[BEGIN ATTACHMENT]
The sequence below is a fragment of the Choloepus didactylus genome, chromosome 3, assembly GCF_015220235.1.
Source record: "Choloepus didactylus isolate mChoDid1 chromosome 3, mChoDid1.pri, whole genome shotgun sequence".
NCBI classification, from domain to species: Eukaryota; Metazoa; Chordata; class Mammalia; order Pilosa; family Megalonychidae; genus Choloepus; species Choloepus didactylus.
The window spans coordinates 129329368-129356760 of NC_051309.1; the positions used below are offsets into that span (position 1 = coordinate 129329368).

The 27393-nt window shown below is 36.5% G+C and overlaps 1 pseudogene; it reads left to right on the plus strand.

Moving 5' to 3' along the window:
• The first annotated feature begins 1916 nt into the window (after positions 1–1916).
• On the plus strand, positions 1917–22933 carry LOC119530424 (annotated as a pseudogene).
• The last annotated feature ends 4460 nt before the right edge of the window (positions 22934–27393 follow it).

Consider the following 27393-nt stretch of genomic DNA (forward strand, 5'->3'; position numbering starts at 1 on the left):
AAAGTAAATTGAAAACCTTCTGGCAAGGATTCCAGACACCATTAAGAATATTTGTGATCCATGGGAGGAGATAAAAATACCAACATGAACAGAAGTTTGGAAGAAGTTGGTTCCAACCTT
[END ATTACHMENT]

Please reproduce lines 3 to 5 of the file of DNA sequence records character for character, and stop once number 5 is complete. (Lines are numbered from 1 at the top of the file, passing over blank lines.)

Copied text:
NCBI classification, from domain to species: Eukaryota; Metazoa; Chordata; class Mammalia; order Pilosa; family Megalonychidae; genus Choloepus; species Choloepus didactylus.
The window spans coordinates 129329368-129356760 of NC_051309.1; the positions used below are offsets into that span (position 1 = coordinate 129329368).

The 27393-nt window shown below is 36.5% G+C and overlaps 1 pseudogene; it reads left to right on the plus strand.